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Highly Accessed Editorial

Kidney disease in lupus is not always 'lupus nephritis'

Hans-Joachim Anders1* and Jan J Weening23

Author affiliations

1 Renal Division, Medizinische Klinik und Poliklinik IV, Klinikum der Universität München, Ziemssenstraße 1, 80336 Munich, Germany

2 Department of Pathology, Erasmus University Medical Center, Postbus 2040, 3000 Rotterdam, The Netherlands

3 Department of Pathology, Tergooiziekenhuizen, Postbus 10016, 1201 Hilversum, The Netherlands

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Citation and License

Arthritis Research & Therapy 2013, 15:108  doi:10.1186/ar4166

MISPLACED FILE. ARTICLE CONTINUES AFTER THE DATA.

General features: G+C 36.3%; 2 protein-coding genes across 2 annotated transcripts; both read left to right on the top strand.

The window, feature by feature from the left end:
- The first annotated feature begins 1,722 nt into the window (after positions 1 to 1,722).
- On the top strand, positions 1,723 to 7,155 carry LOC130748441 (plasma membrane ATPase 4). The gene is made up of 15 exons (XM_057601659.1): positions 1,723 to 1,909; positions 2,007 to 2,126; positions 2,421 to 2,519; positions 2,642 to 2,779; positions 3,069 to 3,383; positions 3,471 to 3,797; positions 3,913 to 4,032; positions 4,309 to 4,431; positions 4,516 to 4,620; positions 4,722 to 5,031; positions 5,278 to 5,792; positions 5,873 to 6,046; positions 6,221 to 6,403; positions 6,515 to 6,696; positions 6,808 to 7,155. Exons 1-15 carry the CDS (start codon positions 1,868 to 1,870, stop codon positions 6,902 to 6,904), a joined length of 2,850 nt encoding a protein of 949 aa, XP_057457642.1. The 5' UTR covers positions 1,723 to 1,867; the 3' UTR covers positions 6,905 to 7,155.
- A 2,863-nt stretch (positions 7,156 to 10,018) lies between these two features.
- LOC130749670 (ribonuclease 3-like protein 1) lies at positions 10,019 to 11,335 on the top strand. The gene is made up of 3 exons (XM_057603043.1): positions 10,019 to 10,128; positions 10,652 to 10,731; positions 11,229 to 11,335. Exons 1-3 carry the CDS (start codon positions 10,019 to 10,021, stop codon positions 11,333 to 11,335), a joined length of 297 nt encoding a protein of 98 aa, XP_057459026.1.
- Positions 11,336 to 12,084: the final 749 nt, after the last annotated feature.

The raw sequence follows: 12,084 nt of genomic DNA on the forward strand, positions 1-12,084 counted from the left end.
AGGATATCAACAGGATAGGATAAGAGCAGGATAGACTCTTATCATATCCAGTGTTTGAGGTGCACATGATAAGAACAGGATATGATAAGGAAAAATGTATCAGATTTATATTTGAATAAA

See related research by Song et al., http://arthritis-research.com/content/15/1/R12

Published: 1 March 2013

Abstract

In lupus erythematosus, elevated serum creatinine levels and urinary abnormalities implicate a kidney disorder, which may not always be lupus nephritis as defined by the current classification of the International Society of Nephrology/Renal Pathology Society. The signs of renal dysfunction may be caused by lupusunrelated renal injury such as drug toxicity or infection or by lupus-associated mechanisms that are not part of the classification, such as minimal change nephrotic syndrome or thrombotic microangiopathy. The latter seems to complicate lupus nephritis more frequently than previously thought. An unbiased assessment of kidney disease in lupus requires a kidney (re-)biopsy to define the appropriate management.